To the Editor:

We have come a long way since trash was burned in a barrel in the backyard, and the only recycling products at home were mason jars and shoe boxes. The recycling industry now thrives, and technology has turned much human waste into products that have a new and useful life.

When we first moved to Sanford, about twenty years ago, glass products were collected at the recycling centers, usually separated into the various colors. Recently, we were notified that glass is no longer collected and must be combined with non-recyclable materials, commonly called “kitchen garbage.” I asked the attendant about this change. He replied that it is not “cost effective.” That answer did not satisfy me since I believe that sound environmental policies do not always have to be cost effective. I discovered that glass is recycled widely throughout the state and the country, including Richmond, Virginia, where our younger son lives.

Too much trash is now deposited in landfills, and glass does not have to be added to this growing mountain of human waste that pollutes and disfigures the landscape. Consider all the foods, beverages, and household products that are sold in glass containers. Wines, spirits, and many beers alone, would account for a huge number of these glass containers. They do not need to be buried in the earth, where they will remain for a thousand years.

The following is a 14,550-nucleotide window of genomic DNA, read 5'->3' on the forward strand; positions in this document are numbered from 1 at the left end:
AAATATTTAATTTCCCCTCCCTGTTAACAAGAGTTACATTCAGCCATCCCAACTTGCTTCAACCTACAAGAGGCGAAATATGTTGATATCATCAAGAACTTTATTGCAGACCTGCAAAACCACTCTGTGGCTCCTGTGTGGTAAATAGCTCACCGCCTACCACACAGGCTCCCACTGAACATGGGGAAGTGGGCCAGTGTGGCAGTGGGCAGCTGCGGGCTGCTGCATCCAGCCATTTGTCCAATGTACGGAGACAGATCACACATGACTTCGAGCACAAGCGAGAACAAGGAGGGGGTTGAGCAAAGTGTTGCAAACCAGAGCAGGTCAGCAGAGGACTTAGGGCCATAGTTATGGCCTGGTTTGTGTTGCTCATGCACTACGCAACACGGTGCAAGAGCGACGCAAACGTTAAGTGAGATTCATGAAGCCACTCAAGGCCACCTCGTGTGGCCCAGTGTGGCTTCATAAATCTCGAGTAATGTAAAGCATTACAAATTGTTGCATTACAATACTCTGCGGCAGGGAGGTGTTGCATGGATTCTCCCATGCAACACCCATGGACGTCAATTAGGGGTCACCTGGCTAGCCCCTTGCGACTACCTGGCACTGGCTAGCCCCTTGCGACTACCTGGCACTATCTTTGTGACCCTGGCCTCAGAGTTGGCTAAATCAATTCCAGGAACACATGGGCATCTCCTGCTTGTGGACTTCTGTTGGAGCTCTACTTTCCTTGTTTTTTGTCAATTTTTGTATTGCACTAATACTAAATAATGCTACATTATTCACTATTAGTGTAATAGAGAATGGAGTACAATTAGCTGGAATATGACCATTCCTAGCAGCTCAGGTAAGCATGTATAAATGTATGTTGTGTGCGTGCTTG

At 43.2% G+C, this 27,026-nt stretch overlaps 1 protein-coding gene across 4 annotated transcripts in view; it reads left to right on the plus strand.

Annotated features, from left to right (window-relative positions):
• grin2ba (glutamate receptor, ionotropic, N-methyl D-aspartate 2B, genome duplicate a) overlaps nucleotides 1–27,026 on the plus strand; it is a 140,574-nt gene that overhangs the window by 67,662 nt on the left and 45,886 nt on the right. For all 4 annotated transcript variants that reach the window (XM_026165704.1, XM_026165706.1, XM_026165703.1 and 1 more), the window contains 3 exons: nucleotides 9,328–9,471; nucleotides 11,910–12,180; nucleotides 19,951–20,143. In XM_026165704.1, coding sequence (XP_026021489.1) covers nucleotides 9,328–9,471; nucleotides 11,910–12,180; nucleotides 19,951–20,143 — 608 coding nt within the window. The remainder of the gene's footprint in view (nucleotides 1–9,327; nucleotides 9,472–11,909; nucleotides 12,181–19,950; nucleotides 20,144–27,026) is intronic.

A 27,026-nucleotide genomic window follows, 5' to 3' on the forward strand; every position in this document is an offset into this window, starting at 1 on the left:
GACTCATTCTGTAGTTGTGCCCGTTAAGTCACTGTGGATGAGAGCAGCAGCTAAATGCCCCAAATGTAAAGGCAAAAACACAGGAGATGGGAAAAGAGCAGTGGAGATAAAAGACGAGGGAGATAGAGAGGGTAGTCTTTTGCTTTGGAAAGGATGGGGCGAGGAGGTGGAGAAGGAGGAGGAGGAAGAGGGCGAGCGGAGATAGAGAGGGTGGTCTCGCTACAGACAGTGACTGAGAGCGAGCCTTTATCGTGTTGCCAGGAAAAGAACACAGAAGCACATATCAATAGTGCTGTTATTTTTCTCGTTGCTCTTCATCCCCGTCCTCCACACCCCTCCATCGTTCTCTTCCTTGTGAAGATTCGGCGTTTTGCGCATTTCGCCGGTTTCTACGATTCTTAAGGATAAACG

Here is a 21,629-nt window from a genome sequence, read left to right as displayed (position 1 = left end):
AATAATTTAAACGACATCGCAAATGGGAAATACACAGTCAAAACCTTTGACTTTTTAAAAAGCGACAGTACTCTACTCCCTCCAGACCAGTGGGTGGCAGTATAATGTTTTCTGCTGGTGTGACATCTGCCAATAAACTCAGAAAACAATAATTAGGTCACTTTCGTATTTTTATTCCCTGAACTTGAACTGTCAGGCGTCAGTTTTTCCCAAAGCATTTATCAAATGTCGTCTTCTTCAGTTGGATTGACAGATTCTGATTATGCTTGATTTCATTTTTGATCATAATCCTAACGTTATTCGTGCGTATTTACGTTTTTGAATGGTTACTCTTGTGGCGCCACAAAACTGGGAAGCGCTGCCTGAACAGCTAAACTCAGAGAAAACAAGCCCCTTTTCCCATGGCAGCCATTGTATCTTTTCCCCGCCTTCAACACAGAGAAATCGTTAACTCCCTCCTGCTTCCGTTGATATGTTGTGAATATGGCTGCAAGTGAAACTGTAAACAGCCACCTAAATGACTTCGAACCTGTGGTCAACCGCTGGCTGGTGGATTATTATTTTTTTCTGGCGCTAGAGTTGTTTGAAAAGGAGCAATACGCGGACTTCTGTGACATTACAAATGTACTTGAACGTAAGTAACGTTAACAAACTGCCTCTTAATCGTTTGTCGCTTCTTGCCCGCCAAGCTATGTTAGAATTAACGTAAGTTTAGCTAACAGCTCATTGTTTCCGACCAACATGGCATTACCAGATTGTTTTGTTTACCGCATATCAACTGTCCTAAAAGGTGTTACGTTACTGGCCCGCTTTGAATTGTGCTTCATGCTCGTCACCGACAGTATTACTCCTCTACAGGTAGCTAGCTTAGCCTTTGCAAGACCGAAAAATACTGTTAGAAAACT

Another issue that needs to be addressed is the wide use of non-recyclable materials used in packing products for shipment. If private industry cannot address this problem, governmental agencies can offer incentives and penalties that will encourage the development of cost effective technologies for preventing further damage to the planet.

Thomas K. Spence, Jr.